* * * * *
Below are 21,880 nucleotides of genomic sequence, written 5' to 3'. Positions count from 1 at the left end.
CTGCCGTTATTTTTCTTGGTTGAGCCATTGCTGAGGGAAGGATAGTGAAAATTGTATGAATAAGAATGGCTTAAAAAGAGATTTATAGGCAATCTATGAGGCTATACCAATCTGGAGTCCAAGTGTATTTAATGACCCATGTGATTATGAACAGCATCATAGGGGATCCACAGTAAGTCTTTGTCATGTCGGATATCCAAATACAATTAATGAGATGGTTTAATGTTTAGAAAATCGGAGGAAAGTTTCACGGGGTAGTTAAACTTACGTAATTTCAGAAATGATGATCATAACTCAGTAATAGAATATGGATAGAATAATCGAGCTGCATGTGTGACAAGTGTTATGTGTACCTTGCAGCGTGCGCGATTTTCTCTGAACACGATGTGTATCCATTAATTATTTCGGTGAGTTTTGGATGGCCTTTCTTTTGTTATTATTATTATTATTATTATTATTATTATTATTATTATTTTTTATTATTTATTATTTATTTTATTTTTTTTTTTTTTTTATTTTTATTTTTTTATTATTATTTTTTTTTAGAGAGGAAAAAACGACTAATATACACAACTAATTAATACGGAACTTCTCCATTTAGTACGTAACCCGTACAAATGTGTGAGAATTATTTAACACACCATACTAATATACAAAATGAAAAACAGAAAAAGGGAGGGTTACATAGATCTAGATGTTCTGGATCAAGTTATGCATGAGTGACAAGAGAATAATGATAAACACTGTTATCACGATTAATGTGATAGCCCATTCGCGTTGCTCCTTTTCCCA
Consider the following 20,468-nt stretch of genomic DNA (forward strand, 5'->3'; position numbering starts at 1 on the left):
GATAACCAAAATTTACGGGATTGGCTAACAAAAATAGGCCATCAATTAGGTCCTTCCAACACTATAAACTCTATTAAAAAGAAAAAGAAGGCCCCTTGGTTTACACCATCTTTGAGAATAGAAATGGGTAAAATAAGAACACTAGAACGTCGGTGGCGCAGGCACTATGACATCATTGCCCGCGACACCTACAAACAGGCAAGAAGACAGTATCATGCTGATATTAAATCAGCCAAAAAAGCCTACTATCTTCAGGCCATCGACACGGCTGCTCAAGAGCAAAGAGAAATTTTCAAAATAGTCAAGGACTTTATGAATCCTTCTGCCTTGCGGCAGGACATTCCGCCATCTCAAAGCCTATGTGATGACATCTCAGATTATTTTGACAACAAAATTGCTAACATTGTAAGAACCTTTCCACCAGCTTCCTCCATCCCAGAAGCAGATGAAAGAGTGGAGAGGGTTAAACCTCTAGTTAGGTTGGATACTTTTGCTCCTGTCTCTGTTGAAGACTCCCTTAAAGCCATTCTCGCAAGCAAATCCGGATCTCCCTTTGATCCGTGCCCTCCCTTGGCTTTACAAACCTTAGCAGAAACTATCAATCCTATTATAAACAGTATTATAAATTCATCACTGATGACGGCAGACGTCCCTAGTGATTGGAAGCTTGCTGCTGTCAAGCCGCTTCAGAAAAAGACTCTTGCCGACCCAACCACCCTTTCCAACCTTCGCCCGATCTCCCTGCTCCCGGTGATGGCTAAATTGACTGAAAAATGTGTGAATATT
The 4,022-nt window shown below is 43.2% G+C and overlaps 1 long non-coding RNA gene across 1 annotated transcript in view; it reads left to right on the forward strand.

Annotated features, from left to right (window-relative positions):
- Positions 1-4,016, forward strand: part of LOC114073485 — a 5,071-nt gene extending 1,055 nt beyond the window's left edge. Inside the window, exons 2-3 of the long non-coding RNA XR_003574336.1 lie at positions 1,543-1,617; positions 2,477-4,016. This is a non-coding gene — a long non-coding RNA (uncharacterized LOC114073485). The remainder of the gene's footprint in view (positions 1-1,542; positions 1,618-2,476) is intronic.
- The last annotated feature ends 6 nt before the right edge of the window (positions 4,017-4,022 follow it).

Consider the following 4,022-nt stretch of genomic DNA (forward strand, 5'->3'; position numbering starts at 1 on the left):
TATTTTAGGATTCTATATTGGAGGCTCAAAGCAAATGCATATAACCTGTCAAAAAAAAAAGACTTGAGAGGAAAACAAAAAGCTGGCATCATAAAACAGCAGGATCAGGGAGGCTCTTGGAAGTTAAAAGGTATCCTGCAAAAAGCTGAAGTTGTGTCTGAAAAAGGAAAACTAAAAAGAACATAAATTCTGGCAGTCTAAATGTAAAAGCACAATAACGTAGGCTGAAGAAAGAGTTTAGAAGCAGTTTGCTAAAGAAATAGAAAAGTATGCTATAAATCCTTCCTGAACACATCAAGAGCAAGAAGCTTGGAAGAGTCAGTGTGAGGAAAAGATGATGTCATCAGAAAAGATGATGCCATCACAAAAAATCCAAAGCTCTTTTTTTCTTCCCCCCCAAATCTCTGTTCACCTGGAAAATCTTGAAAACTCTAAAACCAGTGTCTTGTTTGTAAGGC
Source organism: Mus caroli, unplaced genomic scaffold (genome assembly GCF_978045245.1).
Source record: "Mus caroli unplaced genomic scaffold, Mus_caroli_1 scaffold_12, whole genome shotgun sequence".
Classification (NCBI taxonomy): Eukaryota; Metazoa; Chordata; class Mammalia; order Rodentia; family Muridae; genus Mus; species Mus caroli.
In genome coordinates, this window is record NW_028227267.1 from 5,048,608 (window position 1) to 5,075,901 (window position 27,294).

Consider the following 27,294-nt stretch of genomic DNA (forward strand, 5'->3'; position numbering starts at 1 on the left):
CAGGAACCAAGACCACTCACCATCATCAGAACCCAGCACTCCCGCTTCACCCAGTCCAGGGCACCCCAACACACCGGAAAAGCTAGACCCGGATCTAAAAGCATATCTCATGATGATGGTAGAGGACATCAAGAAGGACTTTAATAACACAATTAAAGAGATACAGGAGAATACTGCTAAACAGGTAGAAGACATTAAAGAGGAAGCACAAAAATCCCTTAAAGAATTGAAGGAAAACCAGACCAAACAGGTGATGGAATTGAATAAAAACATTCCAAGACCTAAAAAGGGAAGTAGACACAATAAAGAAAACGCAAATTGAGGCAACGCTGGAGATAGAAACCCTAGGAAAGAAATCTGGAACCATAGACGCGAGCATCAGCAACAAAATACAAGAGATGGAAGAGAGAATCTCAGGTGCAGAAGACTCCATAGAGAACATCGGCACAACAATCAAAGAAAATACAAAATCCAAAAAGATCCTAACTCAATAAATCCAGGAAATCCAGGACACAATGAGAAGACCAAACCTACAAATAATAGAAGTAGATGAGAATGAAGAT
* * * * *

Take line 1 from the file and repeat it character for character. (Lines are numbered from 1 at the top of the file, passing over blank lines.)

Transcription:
Below are 21,880 nucleotides of genomic sequence, written 5' to 3'. Positions count from 1 at the left end.